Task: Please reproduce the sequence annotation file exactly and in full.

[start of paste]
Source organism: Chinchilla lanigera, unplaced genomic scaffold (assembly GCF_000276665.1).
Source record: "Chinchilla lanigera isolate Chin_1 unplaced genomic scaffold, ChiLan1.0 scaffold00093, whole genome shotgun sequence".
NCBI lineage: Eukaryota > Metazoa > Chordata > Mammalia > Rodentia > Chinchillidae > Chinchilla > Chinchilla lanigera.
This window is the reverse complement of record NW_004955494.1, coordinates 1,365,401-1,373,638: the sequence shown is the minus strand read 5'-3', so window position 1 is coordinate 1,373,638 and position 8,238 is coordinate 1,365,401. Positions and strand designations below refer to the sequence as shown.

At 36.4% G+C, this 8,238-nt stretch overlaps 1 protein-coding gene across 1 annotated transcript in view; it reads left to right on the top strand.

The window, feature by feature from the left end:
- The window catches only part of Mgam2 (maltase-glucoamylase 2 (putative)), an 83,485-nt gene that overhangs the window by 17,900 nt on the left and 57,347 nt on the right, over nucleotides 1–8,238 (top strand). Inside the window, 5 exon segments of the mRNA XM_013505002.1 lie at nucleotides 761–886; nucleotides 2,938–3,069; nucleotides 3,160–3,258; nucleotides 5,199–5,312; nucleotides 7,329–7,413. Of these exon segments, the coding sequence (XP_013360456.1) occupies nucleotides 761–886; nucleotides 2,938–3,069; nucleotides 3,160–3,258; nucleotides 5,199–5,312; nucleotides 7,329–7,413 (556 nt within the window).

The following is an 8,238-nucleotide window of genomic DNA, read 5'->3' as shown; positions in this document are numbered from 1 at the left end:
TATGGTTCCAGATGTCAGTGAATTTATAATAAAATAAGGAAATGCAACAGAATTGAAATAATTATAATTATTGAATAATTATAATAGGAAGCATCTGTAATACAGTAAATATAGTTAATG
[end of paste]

Source organism: Chinchilla lanigera, unplaced genomic scaffold (assembly GCF_000276665.1).
Source record: "Chinchilla lanigera isolate Chin_1 unplaced genomic scaffold, ChiLan1.0 scaffold00093, whole genome shotgun sequence".
NCBI lineage: Eukaryota > Metazoa > Chordata > Mammalia > Rodentia > Chinchillidae > Chinchilla > Chinchilla lanigera.
This window is the reverse complement of record NW_004955494.1, coordinates 1,365,401-1,373,638: the sequence shown is the minus strand read 5'-3', so window position 1 is coordinate 1,373,638 and position 8,238 is coordinate 1,365,401. Positions and strand designations below refer to the sequence as shown.

At 36.4% G+C, this 8,238-nt stretch overlaps 1 protein-coding gene across 1 annotated transcript in view; it reads left to right on the top strand.

The window, feature by feature from the left end:
- The window catches only part of Mgam2 (maltase-glucoamylase 2 (putative)), an 83,485-nt gene that overhangs the window by 17,900 nt on the left and 57,347 nt on the right, over nucleotides 1–8,238 (top strand). Inside the window, 5 exon segments of the mRNA XM_013505002.1 lie at nucleotides 761–886; nucleotides 2,938–3,069; nucleotides 3,160–3,258; nucleotides 5,199–5,312; nucleotides 7,329–7,413. Of these exon segments, the coding sequence (XP_013360456.1) occupies nucleotides 761–886; nucleotides 2,938–3,069; nucleotides 3,160–3,258; nucleotides 5,199–5,312; nucleotides 7,329–7,413 (556 nt within the window).

The following is an 8,238-nucleotide window of genomic DNA, read 5'->3' as shown; positions in this document are numbered from 1 at the left end:
TATGGTTCCAGATGTCAGTGAATTTATAATAAAATAAGGAAATGCAACAGAATTGAAATAATTATAATTATTGAATAATTATAATAGGAAGCATCTGTAATACAGTAAATATAGTTAATG